Lymph nodes are small, bean-shaped organs. They are part of the lymph system and can be found in groups or just one by itself. The lymph system is part of your body’s system for fighting infection. The lymph system consists of lymph nodes that store blood cells (lymphocytes) to fight infection and vessels that carry fluid, nutrients, and wastes between your body and your bloodstream. You have lymph nodes in your neck, armpits, groin, and in other places in your body. When the nodes get bigger (enlarged), you may notice lumps in your neck, armpits, or groin.
Lymph nodes are also called lymph glands even though they are not really glands.
What causes enlarged lymph nodes?
The nodes get bigger when they fight germs or cancer. For example, they may become enlarged because of:
Infection in the part of the body near the swollen nodes, such as infected sores and wounds
Infections such as colds, flu, sore throat, strep throat, ear infections, mononucleosis, and tuberculosis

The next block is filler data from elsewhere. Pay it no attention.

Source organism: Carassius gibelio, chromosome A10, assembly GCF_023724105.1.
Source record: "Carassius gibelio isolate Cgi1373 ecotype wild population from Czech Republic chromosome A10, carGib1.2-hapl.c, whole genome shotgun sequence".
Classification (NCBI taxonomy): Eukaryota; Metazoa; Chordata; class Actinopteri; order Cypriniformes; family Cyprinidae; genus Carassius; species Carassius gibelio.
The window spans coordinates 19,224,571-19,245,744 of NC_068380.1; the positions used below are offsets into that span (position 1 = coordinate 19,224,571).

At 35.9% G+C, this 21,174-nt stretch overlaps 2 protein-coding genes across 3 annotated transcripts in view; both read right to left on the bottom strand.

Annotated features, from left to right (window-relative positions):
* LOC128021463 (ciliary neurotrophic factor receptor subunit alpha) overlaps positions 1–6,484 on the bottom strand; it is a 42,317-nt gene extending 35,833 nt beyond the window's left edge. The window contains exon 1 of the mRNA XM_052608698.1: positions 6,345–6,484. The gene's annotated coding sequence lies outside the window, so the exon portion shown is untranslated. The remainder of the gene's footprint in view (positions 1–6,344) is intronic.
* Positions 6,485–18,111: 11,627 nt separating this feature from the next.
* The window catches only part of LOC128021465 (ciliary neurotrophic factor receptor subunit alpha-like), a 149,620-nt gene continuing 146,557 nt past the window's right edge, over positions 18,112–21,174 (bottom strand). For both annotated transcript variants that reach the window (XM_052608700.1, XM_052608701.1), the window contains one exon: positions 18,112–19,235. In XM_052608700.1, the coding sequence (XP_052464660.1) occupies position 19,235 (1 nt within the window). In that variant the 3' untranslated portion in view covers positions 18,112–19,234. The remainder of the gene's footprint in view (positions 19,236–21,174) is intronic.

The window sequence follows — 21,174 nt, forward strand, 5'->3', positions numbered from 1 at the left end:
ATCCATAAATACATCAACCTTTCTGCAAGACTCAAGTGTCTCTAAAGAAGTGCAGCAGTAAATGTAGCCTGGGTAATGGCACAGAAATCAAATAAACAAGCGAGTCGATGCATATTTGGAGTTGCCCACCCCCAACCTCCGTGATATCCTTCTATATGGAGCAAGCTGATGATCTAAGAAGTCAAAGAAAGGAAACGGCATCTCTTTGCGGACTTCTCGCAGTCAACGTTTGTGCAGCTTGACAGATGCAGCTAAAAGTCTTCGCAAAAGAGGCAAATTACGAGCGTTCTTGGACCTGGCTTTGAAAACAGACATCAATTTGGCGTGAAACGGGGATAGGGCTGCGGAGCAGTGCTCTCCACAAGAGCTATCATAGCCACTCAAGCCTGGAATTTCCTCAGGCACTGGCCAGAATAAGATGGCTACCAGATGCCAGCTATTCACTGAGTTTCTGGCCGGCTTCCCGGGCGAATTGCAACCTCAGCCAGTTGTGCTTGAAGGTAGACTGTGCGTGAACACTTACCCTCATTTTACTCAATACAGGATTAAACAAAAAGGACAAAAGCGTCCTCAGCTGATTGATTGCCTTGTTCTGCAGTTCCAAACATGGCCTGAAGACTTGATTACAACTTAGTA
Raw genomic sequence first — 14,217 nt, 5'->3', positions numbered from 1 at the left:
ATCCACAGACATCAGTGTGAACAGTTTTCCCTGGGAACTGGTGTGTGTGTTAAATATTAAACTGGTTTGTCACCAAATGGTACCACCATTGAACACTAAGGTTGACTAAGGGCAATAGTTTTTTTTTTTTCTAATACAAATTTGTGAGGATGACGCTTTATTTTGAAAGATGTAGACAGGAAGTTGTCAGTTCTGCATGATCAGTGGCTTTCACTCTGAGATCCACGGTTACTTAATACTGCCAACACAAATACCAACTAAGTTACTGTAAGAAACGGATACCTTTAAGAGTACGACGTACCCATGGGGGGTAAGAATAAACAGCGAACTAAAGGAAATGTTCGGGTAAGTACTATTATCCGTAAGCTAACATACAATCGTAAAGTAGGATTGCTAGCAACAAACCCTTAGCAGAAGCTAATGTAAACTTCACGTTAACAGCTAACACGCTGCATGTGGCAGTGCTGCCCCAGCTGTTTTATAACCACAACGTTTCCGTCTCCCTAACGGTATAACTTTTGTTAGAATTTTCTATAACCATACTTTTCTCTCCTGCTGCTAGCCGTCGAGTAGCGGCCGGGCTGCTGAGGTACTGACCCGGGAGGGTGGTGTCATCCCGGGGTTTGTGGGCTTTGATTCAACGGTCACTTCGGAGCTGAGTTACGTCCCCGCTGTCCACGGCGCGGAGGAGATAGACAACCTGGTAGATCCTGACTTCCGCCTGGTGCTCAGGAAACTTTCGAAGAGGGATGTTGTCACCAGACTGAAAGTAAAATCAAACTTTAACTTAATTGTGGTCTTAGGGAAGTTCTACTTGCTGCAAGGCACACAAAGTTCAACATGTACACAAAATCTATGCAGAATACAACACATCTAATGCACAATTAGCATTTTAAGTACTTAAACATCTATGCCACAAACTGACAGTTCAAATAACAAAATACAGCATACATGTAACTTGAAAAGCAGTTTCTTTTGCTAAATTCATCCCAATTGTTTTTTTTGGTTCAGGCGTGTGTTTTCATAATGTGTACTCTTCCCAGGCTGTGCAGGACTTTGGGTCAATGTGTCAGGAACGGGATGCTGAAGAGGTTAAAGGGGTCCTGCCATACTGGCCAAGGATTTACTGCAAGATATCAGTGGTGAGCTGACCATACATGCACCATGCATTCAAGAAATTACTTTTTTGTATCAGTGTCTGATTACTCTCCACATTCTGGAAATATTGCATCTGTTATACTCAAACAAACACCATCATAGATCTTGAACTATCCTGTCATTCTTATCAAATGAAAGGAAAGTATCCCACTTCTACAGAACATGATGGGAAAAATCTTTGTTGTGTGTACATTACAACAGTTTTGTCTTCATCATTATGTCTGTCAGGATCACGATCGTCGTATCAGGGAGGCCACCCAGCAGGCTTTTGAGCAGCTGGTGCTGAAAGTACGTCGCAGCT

Diseases such as Hodgkin’s disease and other types of cancer
Once the lymph nodes become enlarged, they often do not completely go back to their original size. It is not unusual, for example, to feel enlarged lymph nodes in the groin because of a previous injury to the legs, such as a stubbed toe or skinned knee.
What are the symptoms?
The symptoms of enlarged lymph nodes may include:
One or more swollen lumps
Tenderness when the glands are touched
Nodes that are hard and not movable
How are they treated?
Lymph nodes that are swollen for more than a couple of weeks should be checked by your healthcare provider. Treatment is not always needed, but when it is, the treatment depends on why the nodes are enlarged.
How can I take care of myself?
Follow your healthcare providerâ€™s instructions. Ask your provider:
How long it will take to recover
If there are activities you should avoid and when you can return to your normal activities
How to take care of yourself at home
What symptoms or problems you should watch for and what to do if you have them
Make sure you know when you should come back for a checkup.
Developed by RelayHealth.
Adult Advisor 2015.1 published by RelayHealth. Last modified: 2014-09-08 Last reviewed: 2014-06-02
This content is reviewed periodically and is subject to change as new health information becomes available. The information is intended to inform and educate and is not a replacement for medical evaluation, advice, diagnosis or treatment by a healthcare professional.